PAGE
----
3Gun – The Best Game Ever Played
Recently, I've been posting about action shooting, including IPSC and IDPA. Those sports are commonly shot with a pistol, though some clubs use carbines. If you want to be a complete weekend-warrior, 3Gun is the game for you.
3Gun combines the use of pistol, carbine, and shotgun to engage cardboard and steel targets for an unbeatable dynamic shooting experience.
Like other 'practical' shooting matches, a typical 3Gun match is divided into several 'stages', each stage is a simple obstacle course of walls, windows, and assorted barriers arranged around an array of targets. 3Gun stages are typically shot on larger ranges to make the rifle stages challenging and safe; in Canada that's often 100 meters, while in the US the rifle stages can be 300-400 meters (that's yards for you 'Muricans).
A typical stage might start with the your pistol loaded and holstered, your rifle in hand; for most shooters, that rifle is an AR15, but I've seen shooters with everything from a Garand to a VZ58, so anything goes. When the timer starts, you engage some distant steel targets with your rifle, the Range Officer behind you calling the hits. You're an amazing shot (in your mind), but have you been practising lying in the urban prone position, shooting through the letter-box at the bottom of a VTAC barrier? No, you haven't, so pinned 5-round mags are littered around your feet like goat bones in a dragon pit.
After you've successfully hit all the rifle targets (or given up, depending...), you clear your rifle and ditch it onto a table, or into a carpet-lined barrel. You run forward and pick up your shotgun, an array of clay birds on short stands await you on each side, and you pulverize them with birdshot, pink mist blowing in the breeze. Like most people, you don't have much practice speed-loading a shotgun, so your reloads, off a shell rack on your belt or chest, turn into a gong-show of flying shells and comedic fumbles. You eventually shove enough ammo into your Benelli to finish the stage, blowing up the last couple of clays. The shotgun, unloaded, goes into another carpet-lined barrel.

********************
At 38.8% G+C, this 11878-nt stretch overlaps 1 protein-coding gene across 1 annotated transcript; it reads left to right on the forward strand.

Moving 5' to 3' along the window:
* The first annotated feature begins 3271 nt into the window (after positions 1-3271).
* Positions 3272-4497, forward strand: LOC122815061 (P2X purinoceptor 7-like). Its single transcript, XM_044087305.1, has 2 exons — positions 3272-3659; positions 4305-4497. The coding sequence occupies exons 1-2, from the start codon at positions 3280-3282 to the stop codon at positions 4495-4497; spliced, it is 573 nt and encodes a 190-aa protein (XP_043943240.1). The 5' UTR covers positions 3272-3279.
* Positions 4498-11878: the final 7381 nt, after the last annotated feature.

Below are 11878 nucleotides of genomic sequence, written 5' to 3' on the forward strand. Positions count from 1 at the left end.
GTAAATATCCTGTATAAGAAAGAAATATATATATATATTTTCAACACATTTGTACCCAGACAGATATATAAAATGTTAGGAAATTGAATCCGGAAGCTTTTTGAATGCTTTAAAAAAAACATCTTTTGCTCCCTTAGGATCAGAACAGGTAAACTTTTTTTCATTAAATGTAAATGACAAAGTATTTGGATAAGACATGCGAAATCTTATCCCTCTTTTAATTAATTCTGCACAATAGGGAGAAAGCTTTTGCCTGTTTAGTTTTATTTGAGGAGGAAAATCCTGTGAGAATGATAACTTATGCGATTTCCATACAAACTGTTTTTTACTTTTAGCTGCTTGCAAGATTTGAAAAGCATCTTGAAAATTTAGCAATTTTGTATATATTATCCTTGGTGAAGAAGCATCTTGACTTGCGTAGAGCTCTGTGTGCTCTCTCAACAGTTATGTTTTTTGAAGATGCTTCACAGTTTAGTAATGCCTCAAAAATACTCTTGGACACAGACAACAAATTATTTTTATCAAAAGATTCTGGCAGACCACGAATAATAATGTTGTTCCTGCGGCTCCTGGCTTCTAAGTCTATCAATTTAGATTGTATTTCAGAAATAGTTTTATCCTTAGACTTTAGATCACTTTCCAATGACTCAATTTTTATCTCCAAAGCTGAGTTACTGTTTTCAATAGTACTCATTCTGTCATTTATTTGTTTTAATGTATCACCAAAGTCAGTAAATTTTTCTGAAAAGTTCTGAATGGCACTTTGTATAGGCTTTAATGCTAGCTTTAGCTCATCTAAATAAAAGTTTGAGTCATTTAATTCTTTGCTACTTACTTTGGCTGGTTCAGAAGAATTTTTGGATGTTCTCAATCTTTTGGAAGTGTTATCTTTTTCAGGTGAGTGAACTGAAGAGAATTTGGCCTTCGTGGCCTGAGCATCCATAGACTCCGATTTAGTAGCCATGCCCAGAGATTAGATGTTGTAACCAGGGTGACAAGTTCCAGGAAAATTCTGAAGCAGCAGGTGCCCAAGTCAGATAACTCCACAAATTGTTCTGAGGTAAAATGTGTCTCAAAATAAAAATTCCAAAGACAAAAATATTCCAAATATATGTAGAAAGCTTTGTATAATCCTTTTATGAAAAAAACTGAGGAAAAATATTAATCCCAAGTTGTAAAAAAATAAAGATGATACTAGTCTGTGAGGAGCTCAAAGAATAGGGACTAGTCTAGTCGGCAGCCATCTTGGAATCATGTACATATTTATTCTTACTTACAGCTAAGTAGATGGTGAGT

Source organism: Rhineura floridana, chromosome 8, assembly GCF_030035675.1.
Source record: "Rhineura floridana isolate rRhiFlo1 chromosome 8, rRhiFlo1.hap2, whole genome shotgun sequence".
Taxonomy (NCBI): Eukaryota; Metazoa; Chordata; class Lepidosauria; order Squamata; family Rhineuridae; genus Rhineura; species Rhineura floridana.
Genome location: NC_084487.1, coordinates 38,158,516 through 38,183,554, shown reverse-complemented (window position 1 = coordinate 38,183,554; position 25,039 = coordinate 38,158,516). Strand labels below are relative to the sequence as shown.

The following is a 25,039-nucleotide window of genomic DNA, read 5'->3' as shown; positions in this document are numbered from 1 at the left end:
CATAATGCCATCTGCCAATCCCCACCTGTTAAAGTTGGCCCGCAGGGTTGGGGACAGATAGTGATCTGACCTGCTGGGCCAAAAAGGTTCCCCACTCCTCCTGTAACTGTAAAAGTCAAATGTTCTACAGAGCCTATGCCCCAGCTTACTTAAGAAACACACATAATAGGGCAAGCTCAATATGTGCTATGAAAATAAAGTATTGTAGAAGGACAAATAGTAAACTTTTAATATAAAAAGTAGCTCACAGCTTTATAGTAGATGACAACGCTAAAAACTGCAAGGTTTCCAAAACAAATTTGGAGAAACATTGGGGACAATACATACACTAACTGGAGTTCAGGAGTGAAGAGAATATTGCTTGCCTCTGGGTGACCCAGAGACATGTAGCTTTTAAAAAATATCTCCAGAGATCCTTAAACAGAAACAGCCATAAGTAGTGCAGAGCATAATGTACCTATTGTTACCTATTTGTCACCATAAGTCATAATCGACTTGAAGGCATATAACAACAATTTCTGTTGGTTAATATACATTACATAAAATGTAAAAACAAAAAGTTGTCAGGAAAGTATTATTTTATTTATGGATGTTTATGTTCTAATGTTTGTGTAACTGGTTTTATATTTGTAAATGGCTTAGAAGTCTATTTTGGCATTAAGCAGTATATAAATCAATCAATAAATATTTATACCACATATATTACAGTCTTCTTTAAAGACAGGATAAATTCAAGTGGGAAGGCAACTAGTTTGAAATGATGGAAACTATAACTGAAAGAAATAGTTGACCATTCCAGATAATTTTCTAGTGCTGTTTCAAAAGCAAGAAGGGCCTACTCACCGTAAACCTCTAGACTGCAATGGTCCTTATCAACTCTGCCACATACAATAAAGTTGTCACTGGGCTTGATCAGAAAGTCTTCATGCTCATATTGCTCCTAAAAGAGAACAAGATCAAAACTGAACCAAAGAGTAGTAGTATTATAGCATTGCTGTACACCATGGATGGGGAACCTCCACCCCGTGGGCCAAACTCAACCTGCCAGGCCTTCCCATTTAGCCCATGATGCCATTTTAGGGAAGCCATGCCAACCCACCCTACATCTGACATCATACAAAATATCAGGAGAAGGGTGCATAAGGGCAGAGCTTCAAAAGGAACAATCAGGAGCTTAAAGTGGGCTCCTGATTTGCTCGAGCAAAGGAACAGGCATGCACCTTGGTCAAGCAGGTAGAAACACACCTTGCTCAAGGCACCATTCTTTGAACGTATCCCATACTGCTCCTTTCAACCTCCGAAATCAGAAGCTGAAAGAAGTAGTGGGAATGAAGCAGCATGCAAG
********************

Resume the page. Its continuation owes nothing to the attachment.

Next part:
You draw your handgun and run further into the field to face an array of cardboard targets; perhaps a mix of USPSA torsos and IPSC octagons (IPSC people are more civilized, so their targets lack humanoid shape). Two rounds in each cardboard, and you're done... you look around nervously before holstering, the large stages commonly used for 3Gun could be hiding more targets. You probably got them all... The Range Safety Officer watches you unload, slide forward, and pull the trigger to prove your gun's empty. Wow, what a rush!
All outdoor action shooting is fun, but 3Gun is some next-level gaming for two reasons: first, it's bigger, and sweatier, and dirtier. You're carrying heavier loads, three kinds of ammo, and the stages tend to be physically bigger and demand more movement. Secondly, even people who shoot a lot rarely practice reloading their AR or their shotgun, especially under pressure. Sure, you know how to put ammo in your shotgun, but once the timer starts, and you're rocking that brand-new BFG plate carrier with twelve shotshells racked on the front, your motor control goes up in smoke and you've got the whole thing on your GoPro. Like A Boss.
If you like the idea of 3Gun, but your local club isn't putting on matches yet, there is still fun to be had; take your non-restricted battle-rifle (XCR, ACR, Tavor, ... Garand) and your shotgun, and have your own party on crown land. A home-made tactical barrier, a few clay target stands, and a handful of gongs are all you need to party in the back-country. Take extra time to examine your backgrounds, and make sure your rounds are hitting the hillside behind your favourite shooting spot. In action shooting, errant rounds are more likely to go where they shouldn't, so design your course of fire with safety first.</p> <p><br /></p> <p>If you want to shoot middle-of-the-pack in 3Gun, you're going to need to spend some money. A decent AR15 and a shotgun with a five-round capacity barely gets you started. That AR needs either an ACOG sight or a fast-switching 1-4 or 1-6 optic, and at some point you'll install a trigger from Timney or Geissele. Your shotgun (a Benelli M2 or M4, of course) will soon get a red-dot sight and a 10-round tube, maybe an oversized charging handle and bolt release.
Or... you can just show up with your trusty SKS, an old Glock, and a borrowed Mossberg, and show everybody how it's done. See you at the range!